Impact of Synthetic Dyes on Human Health and Environment

Impact of Synthetic Dyes on Human Health and Environment

Ruchi Srivastava, Irfan Rashid Sofi
Copyright: © 2020 |Pages: 16
DOI: 10.4018/978-1-7998-0311-9.ch007
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Colour is the most important part to make any fabric attractive, but its use for dying has become a major environmental hazard. Colloidal particles present with color increases the turbidity, gives bad appearance, foul odour, and obstructs the penetration of sunlight into water bodies required for the photosynthesis process, which interferes with the oxygen flow mechanism and hence marine life. So, it is essential to remove such pollutants from the waste water before its final disposal into water bodies. Photocatalysis is one of the advance oxidation processes, mainly carried out in the presence of light and suitable photocatalytic materials for the degradation of dyes. This chapter outlines the background of dye chemistry, the application areas, and the impact of dyeing effluents in the environment and on living beings.
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Dyes have been very popularly used as coloring agents, additives in textile, food, papermaking leather, printing, ink, drugs, cosmetic and pharmaceutical industries. Since many years, synthetic dye especially azo dyes is interestingly used in large amount as compared to natural dye due to its high color fastness and sustainable life, and cost effectiveness. It was proclaimed that nearly more than 103 tons of dyes are produced every year (Forgacs et al. 2004). Therefore people are very much concerned about the treatment of such waste water. The considerable concern which arises is due to the release of wastewater containing large concentration of dyes that is highly toxic and colored and poses a threat to the environment. The released waste water is colored and it affects the visibility of water in the littoral zone and prevents the penetration of sunlight in the stream (Namasivayam et al. 1997). Different kinds of chemicals present in synthetic dyes can cause carcinogenic and mutagenic effects to human beings and fauna and ultimately affects the environment . In the textile industries large amounts of dye effluents and aqueous wastes are discharged from the dyeing process, which last long with a high biological oxygen demand (BOD), both of which are environmentally and aesthetically undesirable (Wang et al. 2007).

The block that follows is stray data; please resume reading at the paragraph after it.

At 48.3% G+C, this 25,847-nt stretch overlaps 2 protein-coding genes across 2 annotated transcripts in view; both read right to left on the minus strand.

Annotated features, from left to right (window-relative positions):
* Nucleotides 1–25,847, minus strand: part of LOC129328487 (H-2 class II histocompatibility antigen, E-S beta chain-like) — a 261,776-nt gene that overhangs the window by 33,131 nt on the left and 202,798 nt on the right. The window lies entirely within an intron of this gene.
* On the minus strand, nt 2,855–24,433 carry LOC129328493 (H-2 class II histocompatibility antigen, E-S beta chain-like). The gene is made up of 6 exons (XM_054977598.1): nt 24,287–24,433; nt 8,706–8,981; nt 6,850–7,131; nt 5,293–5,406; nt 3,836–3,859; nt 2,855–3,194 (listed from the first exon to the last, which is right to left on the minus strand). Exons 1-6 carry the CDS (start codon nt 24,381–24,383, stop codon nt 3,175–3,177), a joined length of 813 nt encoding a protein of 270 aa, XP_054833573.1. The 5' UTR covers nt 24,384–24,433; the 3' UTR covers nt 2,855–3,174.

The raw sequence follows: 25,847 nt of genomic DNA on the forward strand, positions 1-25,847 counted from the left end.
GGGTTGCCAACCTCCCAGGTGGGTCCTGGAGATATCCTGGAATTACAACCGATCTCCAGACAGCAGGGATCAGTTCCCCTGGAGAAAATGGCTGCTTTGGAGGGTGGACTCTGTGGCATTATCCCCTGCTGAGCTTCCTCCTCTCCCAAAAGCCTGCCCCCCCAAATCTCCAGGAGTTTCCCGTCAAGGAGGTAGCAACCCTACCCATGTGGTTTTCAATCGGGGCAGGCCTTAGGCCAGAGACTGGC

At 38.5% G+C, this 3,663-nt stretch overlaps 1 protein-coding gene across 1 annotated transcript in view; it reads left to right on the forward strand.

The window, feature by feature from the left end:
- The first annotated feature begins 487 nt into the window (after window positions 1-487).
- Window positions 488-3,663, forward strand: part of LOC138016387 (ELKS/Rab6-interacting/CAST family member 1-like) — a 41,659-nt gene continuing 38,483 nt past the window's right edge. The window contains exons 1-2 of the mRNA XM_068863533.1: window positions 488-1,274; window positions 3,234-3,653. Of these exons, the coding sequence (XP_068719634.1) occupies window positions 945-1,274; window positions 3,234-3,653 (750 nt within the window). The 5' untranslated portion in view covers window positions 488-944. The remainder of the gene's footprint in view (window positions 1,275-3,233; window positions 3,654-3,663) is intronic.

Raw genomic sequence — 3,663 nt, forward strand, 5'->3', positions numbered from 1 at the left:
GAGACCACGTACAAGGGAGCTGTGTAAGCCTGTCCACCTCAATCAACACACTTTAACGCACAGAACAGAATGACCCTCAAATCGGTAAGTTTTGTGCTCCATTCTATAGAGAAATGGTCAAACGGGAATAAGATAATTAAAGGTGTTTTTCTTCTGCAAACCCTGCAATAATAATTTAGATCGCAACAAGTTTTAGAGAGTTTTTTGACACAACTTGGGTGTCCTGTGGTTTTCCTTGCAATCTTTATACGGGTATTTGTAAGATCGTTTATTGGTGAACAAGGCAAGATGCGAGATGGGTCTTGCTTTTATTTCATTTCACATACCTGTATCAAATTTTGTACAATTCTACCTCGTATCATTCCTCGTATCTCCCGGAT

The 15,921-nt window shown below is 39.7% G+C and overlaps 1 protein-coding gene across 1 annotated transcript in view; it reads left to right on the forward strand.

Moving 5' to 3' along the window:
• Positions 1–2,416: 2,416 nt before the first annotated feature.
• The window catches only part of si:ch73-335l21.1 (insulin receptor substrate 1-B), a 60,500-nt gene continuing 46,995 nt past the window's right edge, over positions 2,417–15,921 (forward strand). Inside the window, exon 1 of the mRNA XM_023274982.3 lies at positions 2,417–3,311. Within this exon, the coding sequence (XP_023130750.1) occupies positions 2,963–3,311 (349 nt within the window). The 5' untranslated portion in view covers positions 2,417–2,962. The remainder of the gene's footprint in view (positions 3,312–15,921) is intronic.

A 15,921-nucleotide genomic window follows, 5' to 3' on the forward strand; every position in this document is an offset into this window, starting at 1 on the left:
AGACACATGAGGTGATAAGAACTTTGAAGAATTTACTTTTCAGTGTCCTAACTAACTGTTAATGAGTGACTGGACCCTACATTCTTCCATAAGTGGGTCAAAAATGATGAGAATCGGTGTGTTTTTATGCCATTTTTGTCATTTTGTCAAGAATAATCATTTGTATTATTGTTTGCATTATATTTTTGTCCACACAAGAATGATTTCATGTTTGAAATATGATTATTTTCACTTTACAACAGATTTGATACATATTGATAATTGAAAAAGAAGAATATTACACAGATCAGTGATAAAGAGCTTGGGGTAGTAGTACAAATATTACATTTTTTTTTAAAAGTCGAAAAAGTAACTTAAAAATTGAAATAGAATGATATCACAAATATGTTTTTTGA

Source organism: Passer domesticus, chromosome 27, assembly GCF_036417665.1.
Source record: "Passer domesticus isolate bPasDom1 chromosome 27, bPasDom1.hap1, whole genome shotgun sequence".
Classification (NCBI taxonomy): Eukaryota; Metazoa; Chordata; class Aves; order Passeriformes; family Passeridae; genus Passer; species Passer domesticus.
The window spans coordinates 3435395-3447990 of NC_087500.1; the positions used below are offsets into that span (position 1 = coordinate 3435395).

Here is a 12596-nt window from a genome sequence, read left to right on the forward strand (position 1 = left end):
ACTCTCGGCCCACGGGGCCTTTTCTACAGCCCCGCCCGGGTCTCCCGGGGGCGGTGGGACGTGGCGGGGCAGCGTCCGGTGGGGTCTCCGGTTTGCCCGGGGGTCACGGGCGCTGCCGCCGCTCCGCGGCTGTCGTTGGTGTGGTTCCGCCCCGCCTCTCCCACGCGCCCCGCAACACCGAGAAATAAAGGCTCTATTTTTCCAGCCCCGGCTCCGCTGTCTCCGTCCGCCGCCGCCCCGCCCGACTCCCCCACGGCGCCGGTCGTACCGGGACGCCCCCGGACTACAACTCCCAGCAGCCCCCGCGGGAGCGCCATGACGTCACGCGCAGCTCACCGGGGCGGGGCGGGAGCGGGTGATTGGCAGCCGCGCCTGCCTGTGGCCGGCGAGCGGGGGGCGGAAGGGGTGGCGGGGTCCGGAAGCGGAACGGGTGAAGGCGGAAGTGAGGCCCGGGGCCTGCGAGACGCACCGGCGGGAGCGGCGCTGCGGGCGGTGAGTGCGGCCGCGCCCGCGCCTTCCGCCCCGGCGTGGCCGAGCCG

Nearly 2×105 tons of these synthetic dyes are released into the water bodies every year during the dyeing and finishing processes, because of the inefficiency of the dyeing processes (Ogugbueand Sawidis 2011). As a result most of these azo dyes are unable to degrade by classical conventional wastewater treatment processes and remain in the environment for long time, due to its great stability to light, water, temperature, soap, detergents, chemicals, bleaching etc (Couto 2009). Furthermore, anti-microbial agents are antagonistic to the biological degradation are very popularly used in the textile manufacturing, specifically for natural fibers such as cotton (Couto 2009 and O’Neill C 1999). The complex origin and aromatic structures of these azo dyes make them more fractious for biodegradation (Forgacs et al 2004 and Przystaś 2012). However, environmental legislation constrain the different industries to remove the color from their dye-containing effluents, before disposal into water bodies so that the environment of water body doesnot get contaminated (Ogugbue 2011 and O’Neill 1999).